When you think of Columbia University, you think of New York City, diversity and the benefit of an Ivy League education. Unfortunately, the 28 students and alumni who filed complaints against Columbia’s faulty handling of sexual assault and harassment cases had different experiences. Columbia is now being officially investigated by the U.S. Department of Education’s Office for Civil Rights as it's being questioned about its compliance with Title IX sexual violence regulations. Title IX requires that schools provide support for survivors of sexual assault and respond to allegations of assault, which these 28 victims believe Columbia failed to do.
Columbia spokeswoman Victoria Benitez explained in an official statement that Columbia “will fully cooperate with OCR’s inquiry” and that Columbia has “no higher priority than protecting the safety and well-being of all who are part of [Columbia’s] community.” Benitez went on to acknowledge that Columbia has reevaluated and updated its policies regarding sexual assault cases, and has plans to launch a new sexual violence prevention initiative that will include all members of Columbia’s community as well as experts in the field of sexual and gender violence prevention.
While complaints about Columbia’s handling of sexual assault have been around since the spring of 2014, the movement to remodel Columbia’s approach gained national attention with a single student’s art thesis. Emma Sulkowicz, a survivor of sexual assault, began carrying her dorm mattress wherever she went as performance art at the beginning of the school year. She vowed to only stop carrying the mattress if and when Columbia expelled the accused attacker.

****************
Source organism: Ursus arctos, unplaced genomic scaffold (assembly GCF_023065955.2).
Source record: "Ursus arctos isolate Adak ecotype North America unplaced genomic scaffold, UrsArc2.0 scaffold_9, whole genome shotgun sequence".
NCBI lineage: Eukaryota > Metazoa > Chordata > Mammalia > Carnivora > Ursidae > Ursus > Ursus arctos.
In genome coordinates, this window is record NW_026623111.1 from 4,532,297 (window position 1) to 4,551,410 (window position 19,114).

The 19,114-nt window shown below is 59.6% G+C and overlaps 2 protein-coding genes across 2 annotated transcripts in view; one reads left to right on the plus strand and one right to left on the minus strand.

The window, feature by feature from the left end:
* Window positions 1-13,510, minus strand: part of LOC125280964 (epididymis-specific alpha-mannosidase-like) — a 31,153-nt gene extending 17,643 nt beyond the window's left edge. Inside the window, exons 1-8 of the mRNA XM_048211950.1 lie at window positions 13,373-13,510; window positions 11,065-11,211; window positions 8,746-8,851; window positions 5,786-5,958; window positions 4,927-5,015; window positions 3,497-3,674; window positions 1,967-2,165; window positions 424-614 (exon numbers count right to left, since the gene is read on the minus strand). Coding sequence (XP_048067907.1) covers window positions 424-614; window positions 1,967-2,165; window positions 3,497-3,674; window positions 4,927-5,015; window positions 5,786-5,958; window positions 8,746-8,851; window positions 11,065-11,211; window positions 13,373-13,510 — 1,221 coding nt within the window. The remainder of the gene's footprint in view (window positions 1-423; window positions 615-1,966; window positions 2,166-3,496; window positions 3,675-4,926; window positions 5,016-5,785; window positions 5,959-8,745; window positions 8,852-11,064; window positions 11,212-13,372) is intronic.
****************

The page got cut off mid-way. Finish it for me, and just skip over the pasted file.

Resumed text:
Her actions went viral and students Mount Holyoke College to Arizona State University, Yale to UPenn acted en masse and carried mattresses on October 29, 2014, to demonstrate solidarity with Sulkowicz and her mission to get justice for sexual assault survivors. Sulkowitz was profiled in New York Magazine, garnering her a national platform to advocate for survivors on college campuses.
While Sulkowicz’s attacker still has not been expelled from Columbia, her performance piece brought national attention to the epidemic of sexual assaults on campuses. One woman survives a sexual assault or assault attempt in college to every 4 who do not, so this is a serious problem on college campuses in the U.S. The Office of Civil Rights is now investigating 95 colleges’ and universities’ handling of sexual assault cases in an effort to empower survivors of sexual assault hopefully put an end to the epidemic.